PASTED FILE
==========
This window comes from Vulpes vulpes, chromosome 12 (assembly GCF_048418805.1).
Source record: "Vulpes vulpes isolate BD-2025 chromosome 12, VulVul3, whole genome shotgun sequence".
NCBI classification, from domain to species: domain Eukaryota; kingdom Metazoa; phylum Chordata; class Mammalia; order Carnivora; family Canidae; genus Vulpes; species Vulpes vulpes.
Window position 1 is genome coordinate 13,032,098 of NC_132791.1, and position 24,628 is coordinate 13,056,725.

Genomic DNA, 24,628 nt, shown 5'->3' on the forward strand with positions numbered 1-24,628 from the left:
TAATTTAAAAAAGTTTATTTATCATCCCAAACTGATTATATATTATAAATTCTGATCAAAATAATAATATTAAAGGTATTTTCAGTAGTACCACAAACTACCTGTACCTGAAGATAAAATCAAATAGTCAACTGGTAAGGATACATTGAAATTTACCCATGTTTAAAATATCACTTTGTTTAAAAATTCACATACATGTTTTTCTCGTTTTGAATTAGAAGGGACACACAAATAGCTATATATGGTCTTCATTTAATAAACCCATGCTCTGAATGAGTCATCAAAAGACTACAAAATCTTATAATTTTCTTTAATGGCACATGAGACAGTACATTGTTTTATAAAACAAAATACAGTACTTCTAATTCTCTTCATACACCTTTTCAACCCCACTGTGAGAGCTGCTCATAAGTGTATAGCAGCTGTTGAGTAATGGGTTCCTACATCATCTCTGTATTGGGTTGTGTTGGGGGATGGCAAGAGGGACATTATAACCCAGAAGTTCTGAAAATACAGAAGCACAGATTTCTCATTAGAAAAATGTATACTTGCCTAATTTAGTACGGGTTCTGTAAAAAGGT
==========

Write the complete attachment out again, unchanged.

This window comes from Vulpes vulpes, chromosome 12 (assembly GCF_048418805.1).
Source record: "Vulpes vulpes isolate BD-2025 chromosome 12, VulVul3, whole genome shotgun sequence".
NCBI classification, from domain to species: domain Eukaryota; kingdom Metazoa; phylum Chordata; class Mammalia; order Carnivora; family Canidae; genus Vulpes; species Vulpes vulpes.
Window position 1 is genome coordinate 13,032,098 of NC_132791.1, and position 24,628 is coordinate 13,056,725.

Genomic DNA, 24,628 nt, shown 5'->3' on the forward strand with positions numbered 1-24,628 from the left:
TAATTTAAAAAAGTTTATTTATCATCCCAAACTGATTATATATTATAAATTCTGATCAAAATAATAATATTAAAGGTATTTTCAGTAGTACCACAAACTACCTGTACCTGAAGATAAAATCAAATAGTCAACTGGTAAGGATACATTGAAATTTACCCATGTTTAAAATATCACTTTGTTTAAAAATTCACATACATGTTTTTCTCGTTTTGAATTAGAAGGGACACACAAATAGCTATATATGGTCTTCATTTAATAAACCCATGCTCTGAATGAGTCATCAAAAGACTACAAAATCTTATAATTTTCTTTAATGGCACATGAGACAGTACATTGTTTTATAAAACAAAATACAGTACTTCTAATTCTCTTCATACACCTTTTCAACCCCACTGTGAGAGCTGCTCATAAGTGTATAGCAGCTGTTGAGTAATGGGTTCCTACATCATCTCTGTATTGGGTTGTGTTGGGGGATGGCAAGAGGGACATTATAACCCAGAAGTTCTGAAAATACAGAAGCACAGATTTCTCATTAGAAAAATGTATACTTGCCTAATTTAGTACGGGTTCTGTAAAAAGGT